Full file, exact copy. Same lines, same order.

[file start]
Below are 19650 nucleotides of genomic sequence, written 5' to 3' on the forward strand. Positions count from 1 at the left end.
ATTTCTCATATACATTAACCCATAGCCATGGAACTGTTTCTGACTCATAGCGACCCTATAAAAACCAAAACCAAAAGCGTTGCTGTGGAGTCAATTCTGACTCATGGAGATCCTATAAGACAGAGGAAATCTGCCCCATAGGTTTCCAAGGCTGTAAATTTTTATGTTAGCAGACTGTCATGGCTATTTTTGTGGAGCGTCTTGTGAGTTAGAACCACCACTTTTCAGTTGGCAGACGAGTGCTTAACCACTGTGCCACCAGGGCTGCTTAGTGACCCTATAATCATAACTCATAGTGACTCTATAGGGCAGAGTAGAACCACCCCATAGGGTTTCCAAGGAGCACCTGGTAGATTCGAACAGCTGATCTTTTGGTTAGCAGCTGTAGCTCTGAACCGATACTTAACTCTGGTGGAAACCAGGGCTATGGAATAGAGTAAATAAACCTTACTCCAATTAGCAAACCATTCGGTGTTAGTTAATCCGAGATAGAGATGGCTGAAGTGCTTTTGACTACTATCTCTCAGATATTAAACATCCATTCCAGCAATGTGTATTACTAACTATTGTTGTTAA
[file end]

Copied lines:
Below are 19650 nucleotides of genomic sequence, written 5' to 3' on the forward strand. Positions count from 1 at the left end.
ATTTCTCATATACATTAACCCATAGCCATGGAACTGTTTCTGACTCATAGCGACCCTATAAAAACCAAAACCAAAAGCGTTGCTGTGGAGTCAATTCTGACTCATGGAGATCCTATAAGACAGAGGAAATCTGCCCCATAGGTTTCCAAGGCTGTAAATTTTTATGTTAGCAGACTGTCATGGCTATTTTTGTGGAGCGTCTTGTGAGTTAGAACCACCACTTTTCAGTTGGCAGACGAGTGCTTAACCACTGTGCCACCAGGGCTGCTTAGTGACCCTATAATCATAACTCATAGTGACTCTATAGGGCAGAGTAGAACCACCCCATAGGGTTTCCAAGGAGCACCTGGTAGATTCGAACAGCTGATCTTTTGGTTAGCAGCTGTAGCTCTGAACCGATACTTAACTCTGGTGGAAACCAGGGCTATGGAATAGAGTAAATAAACCTTACTCCAATTAGCAAACCATTCGGTGTTAGTTAATCCGAGATAGAGATGGCTGAAGTGCTTTTGACTACTATCTCTCAGATATTAAACATCCATTCCAGCAATGTGTATTACTAACTATTGTTGTTAA